The pandemic provided an opportunity to reflect on how we do things. What kind of innovation will be needed in the post-pandemic world?

by Ron Fritz, CEO, Tech Soft 3D

While not fully out of the picture yet, the COVID-19 pandemic of the past year is starting to come under control in many regions and cities, providing an opportunity to pause and reflect on what it revealed about the world we live in and the way we do things.

What worked well over the past 15 months, and what didn’t? What weaknesses were exposed, and what opportunities were uncovered? Most important, what kind of innovation will be needed in the post-pandemic world, based on what we’ve learned from this experience?

Designing Safer Public Spaces

One thing that became crystal clear at the outset of the pandemic is that there needs to be a rethink in the way we design public spaces – not just offices, of course, but transportation hubs, sporting venues, auditoriums, schools, and any other places where large numbers of people congregate.

Designs for these public spaces shouldn’t just be evaluated in terms of cost, aesthetics, or other traditional factors. They should also be viewed through a health and sanitation lens, with a particular eye towards better airflow and carefully considered points of ingress and egress.

Designs for public spaces should be viewed through a health and sanitation lens, with a particular eye towards better airflow and carefully considered points of ingress and egress, in addition to cost, aesthetics, or other traditional factors.
Designs for public spaces should be viewed through a health and sanitation lens, with a particular eye towards better airflow and carefully considered points of ingress and egress, in addition to cost, aesthetics, or other traditional factors.

This shift in mindset echoes the emergence of green or eco-conscious building principles as an important lens for building designs in recent decades.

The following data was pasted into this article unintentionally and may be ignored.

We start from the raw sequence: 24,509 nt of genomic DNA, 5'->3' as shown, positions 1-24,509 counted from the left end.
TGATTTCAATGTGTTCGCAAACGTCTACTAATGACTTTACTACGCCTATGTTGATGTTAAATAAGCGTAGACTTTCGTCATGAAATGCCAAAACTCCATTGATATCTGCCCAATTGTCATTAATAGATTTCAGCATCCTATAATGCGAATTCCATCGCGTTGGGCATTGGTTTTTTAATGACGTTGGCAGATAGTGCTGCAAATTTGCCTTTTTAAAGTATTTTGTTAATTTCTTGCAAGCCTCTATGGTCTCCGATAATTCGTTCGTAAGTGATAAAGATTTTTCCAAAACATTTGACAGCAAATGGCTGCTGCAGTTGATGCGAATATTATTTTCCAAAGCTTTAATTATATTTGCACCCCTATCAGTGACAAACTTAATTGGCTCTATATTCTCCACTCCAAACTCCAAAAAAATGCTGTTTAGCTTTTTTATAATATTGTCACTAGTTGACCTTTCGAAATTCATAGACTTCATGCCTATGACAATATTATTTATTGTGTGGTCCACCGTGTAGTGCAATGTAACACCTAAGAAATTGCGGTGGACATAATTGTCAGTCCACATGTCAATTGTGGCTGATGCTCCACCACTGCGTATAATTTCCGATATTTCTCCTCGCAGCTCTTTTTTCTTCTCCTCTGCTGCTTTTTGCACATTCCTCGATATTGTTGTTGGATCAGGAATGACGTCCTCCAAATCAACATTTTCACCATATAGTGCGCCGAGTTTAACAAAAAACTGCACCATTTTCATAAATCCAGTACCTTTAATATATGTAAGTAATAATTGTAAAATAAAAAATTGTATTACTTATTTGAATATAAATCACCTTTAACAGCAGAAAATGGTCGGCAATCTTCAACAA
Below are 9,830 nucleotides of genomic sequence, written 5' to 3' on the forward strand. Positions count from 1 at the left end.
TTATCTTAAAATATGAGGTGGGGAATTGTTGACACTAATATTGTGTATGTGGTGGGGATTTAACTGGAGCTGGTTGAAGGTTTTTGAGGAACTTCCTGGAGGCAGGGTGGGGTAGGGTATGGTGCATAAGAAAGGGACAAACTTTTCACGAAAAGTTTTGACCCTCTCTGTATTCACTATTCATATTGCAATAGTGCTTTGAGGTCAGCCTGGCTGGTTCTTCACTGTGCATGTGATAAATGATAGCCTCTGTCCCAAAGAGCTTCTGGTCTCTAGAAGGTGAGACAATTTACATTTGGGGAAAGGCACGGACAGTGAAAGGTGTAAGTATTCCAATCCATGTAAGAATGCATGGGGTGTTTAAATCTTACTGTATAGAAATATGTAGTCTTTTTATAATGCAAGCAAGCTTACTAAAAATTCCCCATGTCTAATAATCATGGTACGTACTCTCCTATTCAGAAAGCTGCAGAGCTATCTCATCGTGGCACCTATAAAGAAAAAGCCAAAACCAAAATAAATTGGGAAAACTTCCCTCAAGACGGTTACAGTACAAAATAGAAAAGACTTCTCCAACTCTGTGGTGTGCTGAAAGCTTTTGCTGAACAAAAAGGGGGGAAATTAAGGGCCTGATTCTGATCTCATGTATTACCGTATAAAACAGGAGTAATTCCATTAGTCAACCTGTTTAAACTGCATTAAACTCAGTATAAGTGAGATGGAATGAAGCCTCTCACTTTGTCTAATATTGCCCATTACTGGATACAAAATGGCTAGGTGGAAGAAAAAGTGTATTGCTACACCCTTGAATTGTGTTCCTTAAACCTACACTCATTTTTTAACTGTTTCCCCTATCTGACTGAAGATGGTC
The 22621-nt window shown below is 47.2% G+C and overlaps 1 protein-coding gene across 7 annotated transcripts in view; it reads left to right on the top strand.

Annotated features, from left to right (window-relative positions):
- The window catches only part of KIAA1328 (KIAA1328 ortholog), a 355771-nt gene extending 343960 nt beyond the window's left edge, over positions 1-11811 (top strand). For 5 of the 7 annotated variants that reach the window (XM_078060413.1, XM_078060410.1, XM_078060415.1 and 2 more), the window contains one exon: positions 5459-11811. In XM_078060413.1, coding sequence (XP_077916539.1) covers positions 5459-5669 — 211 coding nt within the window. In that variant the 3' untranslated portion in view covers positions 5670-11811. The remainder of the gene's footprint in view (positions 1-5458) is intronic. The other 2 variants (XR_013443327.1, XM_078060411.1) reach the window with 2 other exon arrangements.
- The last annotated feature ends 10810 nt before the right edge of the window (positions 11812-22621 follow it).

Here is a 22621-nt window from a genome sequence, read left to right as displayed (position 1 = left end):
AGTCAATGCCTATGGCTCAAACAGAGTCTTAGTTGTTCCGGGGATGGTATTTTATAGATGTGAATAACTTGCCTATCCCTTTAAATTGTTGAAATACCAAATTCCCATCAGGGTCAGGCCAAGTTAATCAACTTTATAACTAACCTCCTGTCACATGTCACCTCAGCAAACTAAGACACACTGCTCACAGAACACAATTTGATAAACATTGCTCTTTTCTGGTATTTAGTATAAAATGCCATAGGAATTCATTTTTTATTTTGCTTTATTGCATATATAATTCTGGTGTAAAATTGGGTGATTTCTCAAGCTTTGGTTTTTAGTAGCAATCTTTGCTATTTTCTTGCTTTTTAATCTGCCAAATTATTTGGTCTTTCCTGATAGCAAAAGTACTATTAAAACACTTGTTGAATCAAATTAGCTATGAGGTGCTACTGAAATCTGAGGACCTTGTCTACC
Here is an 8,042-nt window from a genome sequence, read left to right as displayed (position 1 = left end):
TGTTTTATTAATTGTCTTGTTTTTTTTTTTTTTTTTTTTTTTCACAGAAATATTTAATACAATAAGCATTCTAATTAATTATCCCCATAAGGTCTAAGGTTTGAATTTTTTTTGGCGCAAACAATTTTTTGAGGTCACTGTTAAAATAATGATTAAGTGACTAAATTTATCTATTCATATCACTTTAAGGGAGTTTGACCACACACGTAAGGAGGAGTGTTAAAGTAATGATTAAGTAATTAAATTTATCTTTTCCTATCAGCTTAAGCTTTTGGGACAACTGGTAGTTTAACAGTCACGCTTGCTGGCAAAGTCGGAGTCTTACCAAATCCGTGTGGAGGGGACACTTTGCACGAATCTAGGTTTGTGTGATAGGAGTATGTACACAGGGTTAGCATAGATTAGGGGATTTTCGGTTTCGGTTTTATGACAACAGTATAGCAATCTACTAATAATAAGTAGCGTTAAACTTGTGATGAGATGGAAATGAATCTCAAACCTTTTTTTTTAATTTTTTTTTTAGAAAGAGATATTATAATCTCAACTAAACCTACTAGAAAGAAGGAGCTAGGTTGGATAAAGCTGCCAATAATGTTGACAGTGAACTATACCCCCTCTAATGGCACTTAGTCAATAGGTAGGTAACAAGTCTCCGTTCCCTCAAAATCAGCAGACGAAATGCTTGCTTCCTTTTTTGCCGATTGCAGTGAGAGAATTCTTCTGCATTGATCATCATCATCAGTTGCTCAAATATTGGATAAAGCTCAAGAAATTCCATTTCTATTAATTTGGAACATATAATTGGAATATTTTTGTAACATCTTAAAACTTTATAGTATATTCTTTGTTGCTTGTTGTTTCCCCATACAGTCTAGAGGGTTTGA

Architects and engineers weren’t purposely creating energy-guzzling buildings in the past; they simply didn’t have the tools to properly analyze interrelated building factors like how heating and cooling loads impact overall building temperature, or how the path of the sun might affect lighting needs.

Likewise, architects haven’t purposely been creating buildings that are virus vectors – they just haven’t had access to the right tools.

This current shortfall calls for innovation around products that allow the AEC space to easily get real-time feedback on the health aspects of their building designs as they’re designing them. The ability to readily simulate and visualize airflow and fresh air exchange rates – or to model the optimum flow of socially distanced people through hallways, entrances, and exits – will be crucial to ensuring that the built environment is resilient in the face of any future pandemics.

Just as we now take an eco-conscious lens for granted, we may one day take a public health lens for granted and wonder why it wasn’t applied to buildings sooner.

Leveraging Remote Presence in More Settings

XR – the umbrella term for augmented reality (AR), virtual reality (VR), and mixed reality – has steadily been making inroads into industrial settings in recent years, but it remains far from mainstream. That might be about to change, however, in response to the events of the past year.

One of the most compelling aspects of XR is its ability to deliver “remote presence” to workers, enabling them to feel present in locations far from where they’re actually situated. There are a multitude of use cases across industries where this functionality can provide real value.

Picture an oil & gas employee who is able to strap on an XR headset and then guide highly technical maintenance and repair activities on an oil rig located in a particularly remote location. Alternately, imagine a remote inspection process for construction sites that allows municipal inspectors to accurately inspect the work being done and approve it, without having to actually travel out to the site.